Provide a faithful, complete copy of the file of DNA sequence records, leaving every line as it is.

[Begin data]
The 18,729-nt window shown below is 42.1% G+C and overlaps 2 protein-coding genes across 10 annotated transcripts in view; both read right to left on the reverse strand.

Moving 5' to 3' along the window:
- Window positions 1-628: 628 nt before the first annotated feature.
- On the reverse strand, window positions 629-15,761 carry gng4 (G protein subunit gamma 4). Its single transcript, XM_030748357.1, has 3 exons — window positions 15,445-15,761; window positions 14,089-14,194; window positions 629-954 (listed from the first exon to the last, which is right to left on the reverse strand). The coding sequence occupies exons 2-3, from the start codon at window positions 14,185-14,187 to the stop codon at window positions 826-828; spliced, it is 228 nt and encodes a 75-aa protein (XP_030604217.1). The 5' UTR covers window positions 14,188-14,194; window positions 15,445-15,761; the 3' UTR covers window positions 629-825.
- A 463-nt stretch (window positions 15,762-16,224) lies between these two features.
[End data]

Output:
The 18,729-nt window shown below is 42.1% G+C and overlaps 2 protein-coding genes across 10 annotated transcripts in view; both read right to left on the reverse strand.

Moving 5' to 3' along the window:
- Window positions 1-628: 628 nt before the first annotated feature.
- On the reverse strand, window positions 629-15,761 carry gng4 (G protein subunit gamma 4). Its single transcript, XM_030748357.1, has 3 exons — window positions 15,445-15,761; window positions 14,089-14,194; window positions 629-954 (listed from the first exon to the last, which is right to left on the reverse strand). The coding sequence occupies exons 2-3, from the start codon at window positions 14,185-14,187 to the stop codon at window positions 826-828; spliced, it is 228 nt and encodes a 75-aa protein (XP_030604217.1). The 5' UTR covers window positions 14,188-14,194; window positions 15,445-15,761; the 3' UTR covers window positions 629-825.
- A 463-nt stretch (window positions 15,762-16,224) lies between these two features.